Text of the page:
Organisation and preparation
If you're anything like me, you let odds and ends pile up all until you have several pages of stations in your asset window. This poses a problem, as you need to work out the most efficient route between each station while also accounting for the necessary drop-off trips to a trade hub when full. I've tried a number of strategies to combat this over the years, and my honest advice is to not worry too much about it. I usually just head to a trade hub and add several of the nearest systems with assets to the autopilot from the assets window. Then I hit F10 to open the map, click the "optimise route" button and start hauling.
Over the years, I've discovered a few very valuable tools for finding the nuggets of gold in your pile of assorted rubbish. The most comprehensive option for asset management is EVE Asset Manager. This free application uses your full API key to download a list of all your assets from the EVE server. It can then be used to compile reports on how much your items are worth, organised by location or type. The reports can also include modules fitted to ships, the contents of a ship's cargo hold, the contents of corporate hangers and even items inside starbases. Popular application EVE HQ also has an asset management tool, but at the time of writing it couldn't access a list of my assets from the EVE API. It does, however, come with a map tool to help you make more efficient haul routes.
Strategies to maximise ISK
An important thing to recognise when selling off your unwanted assets is that there will always be a trade-off between the amount of ISK you bring in and the effort the sale requires. If you want to squeeze every last drop of ISK out of those assets, you may end up investing a lot of time and effort into logistics and trading. If you enjoy those parts of EVE, this could be a perfectly reasonable way to spend a weekend or two. My advice is to keep a handle on time invested, because at some point you would be better off taking a small hit to sale income and using the spare time to make enough ISK through conventional means to cover the difference.
The first step in any fire sale is to bring all your assets to the nearest trade hub or Jita. Although most people drag their items to Jita for sale, you can actually make more ISK selling in an alternative trade hub like Oursulaert or Rens if you're willing to spend time monitoring your market sell orders. Sell for just low enough to be the cheapest item on the market and watch those market orders like a hawk for other players undercutting you.
Strategies to minimise effort
The number one way to minimise the effort you spend consolidating your huge mess of items is to haul it on autopilot in the background while doing other things. This can be dangerous due to the potential to be suicide ganked during transit, but as with everything in EVE there are strategies to counter this. Estimate the value of your cargo and make sure never to carry more than 10-20 million ISK in a standard industrial ship, 50-100 million ISK in a Tech 2 blockade runner or transport ship, or 1 billion ISK in a freighter. A freighter is the ship of choice for AFK hauls, with its cargo capacity approaching a million cubic metres and its ability to carry around a billion ISK in cargo without being an attractive target for attack.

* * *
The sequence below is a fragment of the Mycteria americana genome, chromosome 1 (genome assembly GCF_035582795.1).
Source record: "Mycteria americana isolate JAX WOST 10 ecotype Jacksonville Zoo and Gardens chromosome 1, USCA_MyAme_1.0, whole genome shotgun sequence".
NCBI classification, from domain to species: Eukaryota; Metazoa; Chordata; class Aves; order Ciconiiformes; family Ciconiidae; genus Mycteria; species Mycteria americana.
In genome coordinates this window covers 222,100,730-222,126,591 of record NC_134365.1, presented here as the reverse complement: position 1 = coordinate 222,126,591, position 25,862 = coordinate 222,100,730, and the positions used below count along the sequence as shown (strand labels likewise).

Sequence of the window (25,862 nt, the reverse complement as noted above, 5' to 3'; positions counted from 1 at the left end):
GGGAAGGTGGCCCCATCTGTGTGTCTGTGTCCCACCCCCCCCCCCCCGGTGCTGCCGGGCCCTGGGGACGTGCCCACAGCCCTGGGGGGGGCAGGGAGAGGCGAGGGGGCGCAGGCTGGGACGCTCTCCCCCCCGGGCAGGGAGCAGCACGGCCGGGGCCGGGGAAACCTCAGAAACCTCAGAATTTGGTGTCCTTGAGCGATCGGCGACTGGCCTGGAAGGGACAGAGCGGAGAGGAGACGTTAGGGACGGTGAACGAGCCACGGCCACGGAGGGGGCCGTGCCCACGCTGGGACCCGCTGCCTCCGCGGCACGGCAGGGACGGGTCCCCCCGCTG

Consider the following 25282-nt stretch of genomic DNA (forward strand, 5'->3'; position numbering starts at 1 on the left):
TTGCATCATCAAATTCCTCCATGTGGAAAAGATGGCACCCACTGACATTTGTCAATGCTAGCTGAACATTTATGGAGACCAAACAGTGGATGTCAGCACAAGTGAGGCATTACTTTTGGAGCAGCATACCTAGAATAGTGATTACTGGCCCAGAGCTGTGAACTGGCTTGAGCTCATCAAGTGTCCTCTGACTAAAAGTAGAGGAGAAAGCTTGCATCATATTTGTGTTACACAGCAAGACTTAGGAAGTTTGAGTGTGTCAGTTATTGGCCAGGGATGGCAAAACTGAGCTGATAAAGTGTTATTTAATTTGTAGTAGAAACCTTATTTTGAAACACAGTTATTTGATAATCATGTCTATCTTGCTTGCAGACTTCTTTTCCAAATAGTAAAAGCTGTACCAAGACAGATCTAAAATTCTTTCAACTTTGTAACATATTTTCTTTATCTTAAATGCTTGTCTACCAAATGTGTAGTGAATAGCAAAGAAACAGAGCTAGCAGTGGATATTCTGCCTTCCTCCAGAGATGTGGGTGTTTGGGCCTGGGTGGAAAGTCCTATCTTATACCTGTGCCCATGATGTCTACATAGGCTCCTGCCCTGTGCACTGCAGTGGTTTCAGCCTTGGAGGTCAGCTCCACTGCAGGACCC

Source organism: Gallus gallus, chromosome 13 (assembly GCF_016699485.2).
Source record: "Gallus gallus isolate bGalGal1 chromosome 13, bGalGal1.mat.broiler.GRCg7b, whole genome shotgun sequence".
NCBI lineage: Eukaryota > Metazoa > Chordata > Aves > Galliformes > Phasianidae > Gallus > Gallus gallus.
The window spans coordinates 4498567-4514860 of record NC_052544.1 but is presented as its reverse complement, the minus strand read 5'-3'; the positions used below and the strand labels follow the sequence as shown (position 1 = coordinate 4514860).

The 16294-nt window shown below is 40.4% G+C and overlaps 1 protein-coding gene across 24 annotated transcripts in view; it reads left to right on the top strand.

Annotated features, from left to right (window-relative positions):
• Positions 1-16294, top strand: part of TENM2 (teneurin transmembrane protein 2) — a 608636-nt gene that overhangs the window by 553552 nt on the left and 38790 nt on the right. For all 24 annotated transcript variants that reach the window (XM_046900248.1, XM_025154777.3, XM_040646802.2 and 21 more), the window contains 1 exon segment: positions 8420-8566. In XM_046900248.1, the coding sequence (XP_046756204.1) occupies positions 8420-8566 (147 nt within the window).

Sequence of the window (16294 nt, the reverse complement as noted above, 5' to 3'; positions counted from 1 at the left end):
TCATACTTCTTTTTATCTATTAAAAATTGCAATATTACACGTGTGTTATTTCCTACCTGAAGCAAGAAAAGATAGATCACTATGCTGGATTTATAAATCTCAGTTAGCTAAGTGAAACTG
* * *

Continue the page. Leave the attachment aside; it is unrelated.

One of the nice things about EVE's huge playerbase all being in one universe is that there will always be someone else out there with a need for ISK and a lot of free time on his hands. To take advantage of this, you need to create an opportunity for him to take some of the workload off you for a profit. One way to do that is to set up market orders or contracts for your assets at 10-20% below Jita prices. Seeing a profit, people will sometimes buy the items with the intention of hauling them to a trade hub for resale.
Alternatively, you can set up public courier contracts to bring the items to Jita. Many pilots make supply runs to Jita and see these contracts as some free income. Set a collateral of at least the Jita sell order prices for the items so that you don't lose out on failed transport missions. With a reasonable pay of 5-10% of the haul's value, the contract should be snapped up within a few days. Once the items are in Jita, you have the option of dumping it all on buy orders for a quick sale for a slightly reduced profit.
Sometimes you'll find yourself with the monumental task of moving a large number of ships for sale. While ships can be repackaged for transport inside a large industrial ship or freighter, this will destroy any rigs you have installed. Rigs can make a significant difference to the value of battleships as they use the more expensive large versions.
To make the most ISK from rigged battleships, consider flying them to a trade hub and putting them up on the contract pages for a bit more than the price of an unrigged ship. To save on transportation time, you can fit inertia stabilisers to help get into warp faster. A viable alternative, which is also particularly useful for transporting ships you can't fly, is to put ships into the ship maintenance bay of an Orca.
We all have a need to do a little spring cleaning in our assets window at some point, whether we've got our eyes on a new ship or we're in desperate need of a PLEX. Now if you'll excuse me, I've got some asset-window spring cleaning to do.
Brendan "Nyphur" Drain is an early veteran of EVE Online and writer of the weekly EVE Evolved column here at Massively. The column covers anything and everything relating to
EVE Online, from in-depth guides to speculative opinion pieces. If you have an idea for a column or guide, or you just want to message him, send an email to email@example.com.